Posts by The Rev. Deirdre Whitfield

America Is Our Neighborhood

“I press towards the mark for the prize….” Philippians 3:14-15

As a newly elected co-chair of the Anti-Racism Committee (ARC) I knew that this was not to be taken lightly. Particularly in the past five or six years up to and including this very moment much has happened that requires our constant attention to the social fiction of race and race relations, which all too often goes unnoticed by the average eyes in our society. This past weekend is no exception. I think constantly about the Christian mark both physically and spiritually and am reminded continually that if I am not pressing on then I am not making any headway. Giving up is not an option. Complacency is not an option and certainly, for the ARC and my own personal relationship with God, pressing on towards the mark of justice and equality is the only option.

As Sunday turned to Monday, the news was already out about the protest in Charlottesville, VA, but I hadn’t yet heard all of the story. I’d only heard about two groups, one protesting and the other counter-protesting over the removal of a statue. But we’ve heard this kind of thing before except this time someone decided to drive a car into a crowd of people and before it was all over three people were dead. By the time I had some down time in my day, I and the rest of the world are waiting for our President of these United States to say something – anything to condemn the actions of the identified white supremacy, neo-nazi group that made a decision to march like militia on the move through a somewhat progressive town and neighborhood of Charlottesville, Virginia. Okay, I for one can certainly understand needing some time to gather one’s thoughts – but ultimately the reality at least for me is that hatred, bigotry, and deep-seeded racism can sometimes go hand in hand with violence when it is met with any kind of opposition. And at times – opposition is exactly what is needed. After all, what would any of us have done, had our relatively quiet neighborhood was suddenly invaded by a scene of marching torches? This is no time for blame. We have only to look at the actions, the horrible things that were aimed towards, Hispanics, Jewish and African American people. Try to understand the frustration and anger of a community that is trying to grapple with its past and do the right thing so that everyone understands that we should not be glorifying the treason acts of this nation’s past but begin to move towards the mark of a society which actually reflects the justice of which this country’s constitution was written to uphold.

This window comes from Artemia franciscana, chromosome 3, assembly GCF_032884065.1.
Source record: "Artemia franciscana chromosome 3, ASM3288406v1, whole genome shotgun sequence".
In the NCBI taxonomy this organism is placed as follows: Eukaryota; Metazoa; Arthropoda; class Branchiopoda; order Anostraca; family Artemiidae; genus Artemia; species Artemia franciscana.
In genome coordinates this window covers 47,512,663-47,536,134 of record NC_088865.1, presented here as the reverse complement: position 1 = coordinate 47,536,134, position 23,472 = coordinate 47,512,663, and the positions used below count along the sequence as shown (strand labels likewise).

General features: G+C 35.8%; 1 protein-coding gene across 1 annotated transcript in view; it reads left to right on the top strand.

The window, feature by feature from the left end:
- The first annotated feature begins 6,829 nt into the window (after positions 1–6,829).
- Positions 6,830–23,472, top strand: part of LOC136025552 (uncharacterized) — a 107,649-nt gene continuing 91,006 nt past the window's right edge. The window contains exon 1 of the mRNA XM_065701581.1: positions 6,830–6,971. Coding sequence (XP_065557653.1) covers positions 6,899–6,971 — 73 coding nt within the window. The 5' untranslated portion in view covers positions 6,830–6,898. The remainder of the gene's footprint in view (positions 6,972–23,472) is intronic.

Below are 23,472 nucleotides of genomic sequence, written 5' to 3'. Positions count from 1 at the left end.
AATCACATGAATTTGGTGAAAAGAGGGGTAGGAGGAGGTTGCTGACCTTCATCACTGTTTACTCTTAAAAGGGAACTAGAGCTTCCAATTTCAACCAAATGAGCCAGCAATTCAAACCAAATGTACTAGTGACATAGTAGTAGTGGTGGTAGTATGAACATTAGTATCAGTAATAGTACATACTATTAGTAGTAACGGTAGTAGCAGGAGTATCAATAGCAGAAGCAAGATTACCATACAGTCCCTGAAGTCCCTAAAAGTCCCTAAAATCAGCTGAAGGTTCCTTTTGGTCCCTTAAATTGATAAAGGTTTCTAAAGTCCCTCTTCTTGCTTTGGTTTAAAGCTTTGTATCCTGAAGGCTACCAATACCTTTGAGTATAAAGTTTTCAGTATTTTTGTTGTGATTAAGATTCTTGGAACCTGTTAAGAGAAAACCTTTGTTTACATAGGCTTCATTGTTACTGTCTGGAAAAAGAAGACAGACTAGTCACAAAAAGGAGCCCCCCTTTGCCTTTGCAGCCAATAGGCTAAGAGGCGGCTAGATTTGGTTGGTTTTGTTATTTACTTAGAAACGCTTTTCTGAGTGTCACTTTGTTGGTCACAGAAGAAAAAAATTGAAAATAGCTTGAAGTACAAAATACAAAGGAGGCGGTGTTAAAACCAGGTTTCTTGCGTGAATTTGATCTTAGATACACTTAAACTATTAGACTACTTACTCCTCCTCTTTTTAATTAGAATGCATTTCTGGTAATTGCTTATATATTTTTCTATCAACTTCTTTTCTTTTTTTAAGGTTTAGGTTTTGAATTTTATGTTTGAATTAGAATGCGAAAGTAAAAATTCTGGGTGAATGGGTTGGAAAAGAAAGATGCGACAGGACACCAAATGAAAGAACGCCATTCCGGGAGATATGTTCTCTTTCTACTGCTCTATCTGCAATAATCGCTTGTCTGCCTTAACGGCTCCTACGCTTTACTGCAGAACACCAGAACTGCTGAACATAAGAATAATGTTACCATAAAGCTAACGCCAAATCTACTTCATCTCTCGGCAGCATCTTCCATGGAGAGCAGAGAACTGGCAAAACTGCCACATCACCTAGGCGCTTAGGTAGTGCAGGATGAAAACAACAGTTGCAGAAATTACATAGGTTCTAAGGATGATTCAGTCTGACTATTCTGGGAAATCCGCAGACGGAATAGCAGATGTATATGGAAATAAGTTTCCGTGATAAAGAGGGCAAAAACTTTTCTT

We get to that mark by not standing idly by, while those who trample on justice, equality and truth stomp boldly and brazenly through the neighborhood that is America. Slow to speak is one thing, but quick to ignorance is usually destructive to self and to others. If we are to get to that mark of justice, equality and truth we can no longer be complacent with any acts of racism. It is incumbent upon us to get at the depth of understanding this country’s history and privileged ignorance towards a disintegrating physical and spiritual health of humanity particularly among minority communities and the poor. These of course are not interchangeable. All minority communities are not poor and – all poor people are not minorities. If we are to get to that mark of justice, equality and truth we must oppose and call out those cowardly hiding behind the selectively applied second amendment. Our inaction is equal to complicity, which helps to perpetuate the lies that give strength to these hate groups and continues to oppress the mark of justice that this nation has set, albeit far after the Civil War. Electing our first Black President is a baby step trying to find balance that is easily plummeted if we don’t rise as a community to oppose racism, bigotry and white supremacy. It’s events like the one in Charlottesville, not the violence but rather the response to the invasion that gives some light to the systemic imbalance of justice of which that community was trying to right. If we are to get to that mark of justice, equality and truth we must name racism, white supremacy, privilege and bigotry for what it is at every moment, take action to oppose every revelation of it and protect every neighborhood from itself and others in order that everyone can fearlessly experience this seemingly elusive right of justice, equality and truth.